CAR T-Cell Therapy Remains Underutilized, Despite Improvements in Access

Targeted Therapies in OncologyJuly I, 2024
Volume 13
Issue 9
Pages: 16

Significant progress has been made since the approval of the first CAR T-cell therapy, but there is still tremendous room for improvement.

Chijioke Nze, MD

Significant advancements in chimeric antigen receptor (CAR) T-cell therapy have occurred over the past several years as successful clinical trials and FDA approvals have positively impacted patient outcomes. When the FDA approved the first CAR T-cell therapy, tisagenlecleucel (Kymriah), in 2017,1 common toxicities occurring in more than 20% of patients were cytokine release syndrome (CRS), hypogammaglobulinemia, pyrexia, hypotension, and tachycardia. Grade 3 or 4 adverse events (AEs) were noted in 84% of patients. Further barriers included insurance access, location of treatment centers, and manufacturing turnaround for the CAR cells.

Now, 7 years later, how have these barriers been overcome? What can community oncologists do to optimize CAR T-cell therapy for their patients with cancer?

Delivery Model and Location for Care

Traditionally, the therapy has been delivered in large academic medical centers. This has generated 2 challenges: the patient’s geographical proximity to treatment and the costs associated with inpatient therapy.2

“I think one of the biggest challenges with CAR T-cell therapies is that there are relatively few sites throughout the US that can deliver these complex therapies,” Chijioke Nze, MD, told Targeted Therapies in Oncology during an interview. “There are about 311 sites that are FACT [Foundation for the Accreditation of Cellular Therapy] accredited that can deliver CAR T-cell therapies,” Nze continued.3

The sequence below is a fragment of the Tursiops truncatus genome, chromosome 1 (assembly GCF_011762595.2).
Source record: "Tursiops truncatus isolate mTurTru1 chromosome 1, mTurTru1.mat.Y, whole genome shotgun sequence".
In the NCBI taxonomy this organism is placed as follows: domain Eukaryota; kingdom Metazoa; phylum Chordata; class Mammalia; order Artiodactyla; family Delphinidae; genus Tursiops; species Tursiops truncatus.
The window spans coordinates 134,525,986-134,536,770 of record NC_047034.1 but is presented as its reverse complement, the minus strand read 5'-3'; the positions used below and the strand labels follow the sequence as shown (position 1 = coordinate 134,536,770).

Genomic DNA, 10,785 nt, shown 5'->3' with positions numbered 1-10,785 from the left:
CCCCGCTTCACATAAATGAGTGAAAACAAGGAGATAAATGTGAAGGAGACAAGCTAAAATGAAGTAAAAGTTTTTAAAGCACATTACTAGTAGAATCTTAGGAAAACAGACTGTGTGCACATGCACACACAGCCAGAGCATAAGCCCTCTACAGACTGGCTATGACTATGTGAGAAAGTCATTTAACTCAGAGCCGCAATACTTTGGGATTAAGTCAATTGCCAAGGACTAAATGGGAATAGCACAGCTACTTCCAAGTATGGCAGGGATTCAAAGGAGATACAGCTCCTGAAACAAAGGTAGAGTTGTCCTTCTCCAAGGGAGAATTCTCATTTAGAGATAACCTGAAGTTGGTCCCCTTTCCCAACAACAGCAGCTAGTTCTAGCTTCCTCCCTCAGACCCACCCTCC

One report said that as many as 11 states do not have any medical centers that provide the treatment.4 Which states have the most CAR T-cell centers? California has 12, followed by New York, Texas, and Pennsylvania, with 10 centers each. Patients in rural areas of the US have very few sites where they can receive this treatment, resulting in many patients having to travel and relocate hundreds of miles from home, family, and work obligations just to receive cancer care.

“It’s a complicated therapy available in a limited number of sites,” Houston Holmes, MD, MBA, a clinical assistant professor of medicine at Texas A&M Health Science Center and director of hematology at Texas Oncology in Dallas, Texas, said during an interview with Targeted Therapies in Oncology. The procedure is resource intensive, and the sites that provide this care must be specially certified.

Other barriers include the cost, transportation, and lodging required to undergo the therapy. Identifying resources early on in the course of treatment is crucial, whether that involves contacting patient advocacy groups, such as the Lymphoma Research Foundation or the Leukemia & Lymphoma Society, or using a nurse navigator at the institution who can identify resources for transportation and housing. The American Cancer Society has a program called Hope Lodge that provides a free home away from home for patients with cancer and their caregivers, Holmes said.

Nze emphasized the importance of getting support for caregivers. “Many times we focus on the patient’s needs, but caregivers walk patients through this journey, making sure appointments are made,” Nze said.

Another factor to consider is the possible loss of income for both patient and caregiver, especially early on in treatment, as each undergoes these therapies. “It’s important to consider how treatment can affect earnings potential,” Nze continued.